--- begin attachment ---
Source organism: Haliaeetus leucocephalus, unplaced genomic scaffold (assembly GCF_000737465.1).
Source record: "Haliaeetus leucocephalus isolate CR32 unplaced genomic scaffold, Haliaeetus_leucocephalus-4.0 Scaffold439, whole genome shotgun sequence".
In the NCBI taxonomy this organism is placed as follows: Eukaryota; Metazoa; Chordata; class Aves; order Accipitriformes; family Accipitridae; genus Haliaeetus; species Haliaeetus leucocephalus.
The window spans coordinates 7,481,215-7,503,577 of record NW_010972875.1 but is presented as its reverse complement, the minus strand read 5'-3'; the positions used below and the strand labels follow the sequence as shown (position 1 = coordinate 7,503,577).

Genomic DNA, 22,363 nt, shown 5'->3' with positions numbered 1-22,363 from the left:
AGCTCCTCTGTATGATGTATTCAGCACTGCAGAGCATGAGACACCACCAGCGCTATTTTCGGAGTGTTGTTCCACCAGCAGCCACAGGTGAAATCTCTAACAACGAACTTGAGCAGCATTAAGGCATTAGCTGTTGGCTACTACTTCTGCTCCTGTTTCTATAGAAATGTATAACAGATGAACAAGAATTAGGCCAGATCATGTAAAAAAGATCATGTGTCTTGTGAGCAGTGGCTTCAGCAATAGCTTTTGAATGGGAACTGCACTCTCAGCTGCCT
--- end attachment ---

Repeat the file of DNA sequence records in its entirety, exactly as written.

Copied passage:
Source organism: Haliaeetus leucocephalus, unplaced genomic scaffold (assembly GCF_000737465.1).
Source record: "Haliaeetus leucocephalus isolate CR32 unplaced genomic scaffold, Haliaeetus_leucocephalus-4.0 Scaffold439, whole genome shotgun sequence".
In the NCBI taxonomy this organism is placed as follows: Eukaryota; Metazoa; Chordata; class Aves; order Accipitriformes; family Accipitridae; genus Haliaeetus; species Haliaeetus leucocephalus.
The window spans coordinates 7,481,215-7,503,577 of record NW_010972875.1 but is presented as its reverse complement, the minus strand read 5'-3'; the positions used below and the strand labels follow the sequence as shown (position 1 = coordinate 7,503,577).

Genomic DNA, 22,363 nt, shown 5'->3' with positions numbered 1-22,363 from the left:
AGCTCCTCTGTATGATGTATTCAGCACTGCAGAGCATGAGACACCACCAGCGCTATTTTCGGAGTGTTGTTCCACCAGCAGCCACAGGTGAAATCTCTAACAACGAACTTGAGCAGCATTAAGGCATTAGCTGTTGGCTACTACTTCTGCTCCTGTTTCTATAGAAATGTATAACAGATGAACAAGAATTAGGCCAGATCATGTAAAAAAGATCATGTGTCTTGTGAGCAGTGGCTTCAGCAATAGCTTTTGAATGGGAACTGCACTCTCAGCTGCCT